Based in AUT’s School of Art + Design, we are a team of transdisciplinary researchers and creatives using design to empower, delight, and enrich lives in our communities. Our research focuses on design that may have a positive impact on people's health and wellbeing. We engage with clinical experts, healthcare professionals as well as researchers from other disciplines, to share and test ideas and develop unique solutions.
Involving children in the evaluation of hospital environments has been recognized as important. It is argued that this should extend to engaging children in the evaluation of medical products. A study was undertaken to evaluate how children, parents/caregivers and nurses viewed the design of anew intravenous (IV) pole compared to the existing IV pole currently used. Children and adults were asked to give their perspectives on mobility, safety, aesthetics and functionality of the new and existing IV poles. The findings suggest that children value different aspects of medical product design than adults. We conclude that designers, manufacturers and healthcare organizations should recognize the importance and benefit of involving children in the design of medical products that will ultimately be used by them.
This practice led research project explored visual representation through illustrations designed to communicate often complex medical information for different users within Auckland City Hospital, New Zealand. Media and tools were manipulated to affect varying degrees of naturalism or abstraction from reality in the creation of illustrations for a variety of real-life clinical projects, and user feedback on illustration preference gathered from both medical professionals and patients. While all users preferred the most realistic representations of medical information from the illustrations presented, patients often favoured illustrations that depicted a greater amount of information than professionals suggested was necessary.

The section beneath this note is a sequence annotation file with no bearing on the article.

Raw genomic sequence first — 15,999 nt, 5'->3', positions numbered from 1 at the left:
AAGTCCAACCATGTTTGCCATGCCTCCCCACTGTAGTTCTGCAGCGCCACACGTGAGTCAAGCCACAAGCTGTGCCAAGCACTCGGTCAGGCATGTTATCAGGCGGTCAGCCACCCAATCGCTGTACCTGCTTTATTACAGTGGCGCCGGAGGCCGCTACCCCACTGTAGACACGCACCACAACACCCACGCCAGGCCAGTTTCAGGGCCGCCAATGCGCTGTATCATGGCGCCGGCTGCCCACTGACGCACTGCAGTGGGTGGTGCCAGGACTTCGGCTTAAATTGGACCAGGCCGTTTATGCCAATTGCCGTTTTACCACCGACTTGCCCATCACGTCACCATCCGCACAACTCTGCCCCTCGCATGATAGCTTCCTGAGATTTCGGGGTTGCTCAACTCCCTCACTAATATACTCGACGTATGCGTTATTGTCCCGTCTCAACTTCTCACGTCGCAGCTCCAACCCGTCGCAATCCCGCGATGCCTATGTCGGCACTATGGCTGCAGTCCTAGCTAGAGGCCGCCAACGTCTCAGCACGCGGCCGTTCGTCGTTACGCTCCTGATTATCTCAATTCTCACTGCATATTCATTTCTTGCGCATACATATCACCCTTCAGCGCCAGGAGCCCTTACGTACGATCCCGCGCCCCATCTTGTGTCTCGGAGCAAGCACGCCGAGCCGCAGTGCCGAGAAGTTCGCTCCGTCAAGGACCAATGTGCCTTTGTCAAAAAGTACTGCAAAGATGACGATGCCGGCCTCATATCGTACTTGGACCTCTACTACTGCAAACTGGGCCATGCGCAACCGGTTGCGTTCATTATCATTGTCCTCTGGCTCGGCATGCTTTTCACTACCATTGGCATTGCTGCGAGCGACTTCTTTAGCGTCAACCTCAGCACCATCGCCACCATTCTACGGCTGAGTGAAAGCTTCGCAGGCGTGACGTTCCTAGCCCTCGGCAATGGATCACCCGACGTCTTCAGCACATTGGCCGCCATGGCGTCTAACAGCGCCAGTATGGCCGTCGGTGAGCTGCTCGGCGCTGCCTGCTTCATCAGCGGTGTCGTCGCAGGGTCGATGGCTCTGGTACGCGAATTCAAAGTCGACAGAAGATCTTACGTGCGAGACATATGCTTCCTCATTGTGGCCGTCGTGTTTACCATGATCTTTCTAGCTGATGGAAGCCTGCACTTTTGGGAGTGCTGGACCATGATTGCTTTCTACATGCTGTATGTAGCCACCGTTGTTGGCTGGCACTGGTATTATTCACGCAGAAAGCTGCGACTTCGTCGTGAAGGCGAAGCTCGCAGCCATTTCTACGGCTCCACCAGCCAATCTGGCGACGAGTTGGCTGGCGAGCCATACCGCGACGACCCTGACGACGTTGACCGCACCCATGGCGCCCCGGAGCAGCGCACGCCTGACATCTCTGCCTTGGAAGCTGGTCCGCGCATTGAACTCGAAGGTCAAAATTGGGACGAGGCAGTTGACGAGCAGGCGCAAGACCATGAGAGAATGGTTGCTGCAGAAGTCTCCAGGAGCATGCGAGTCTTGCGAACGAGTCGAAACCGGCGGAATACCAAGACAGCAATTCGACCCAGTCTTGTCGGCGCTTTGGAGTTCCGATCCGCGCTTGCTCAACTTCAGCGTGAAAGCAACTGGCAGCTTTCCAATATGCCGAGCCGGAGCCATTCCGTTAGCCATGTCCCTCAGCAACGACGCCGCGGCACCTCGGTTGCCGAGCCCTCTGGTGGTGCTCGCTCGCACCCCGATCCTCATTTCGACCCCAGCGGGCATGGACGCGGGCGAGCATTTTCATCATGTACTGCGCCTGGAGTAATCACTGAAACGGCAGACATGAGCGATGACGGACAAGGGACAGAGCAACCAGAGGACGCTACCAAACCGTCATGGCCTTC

This article examines the ethical and practical challenges of undertaking a study using art-based methods with children/young people. It is argued that an important component of qualitative research and research with children/young people is researcher reflexivity and flexibility, particularly when the anticipated and actual implemented methods of a study differ. We draw on a study with 175 children/young people aged 5–16 years in a children’s outpatients department where ‘draw-and-tell’ and ‘letter writing’ were used to elicit children/young people’s perceptions of the outpatient environment. The challenges that arose during the study are critically reflected on including recruitment, the physical and social environment, time restrictions and interviewing. Recommendations for researchers using art-based methods to carry out research with children/young people are offered.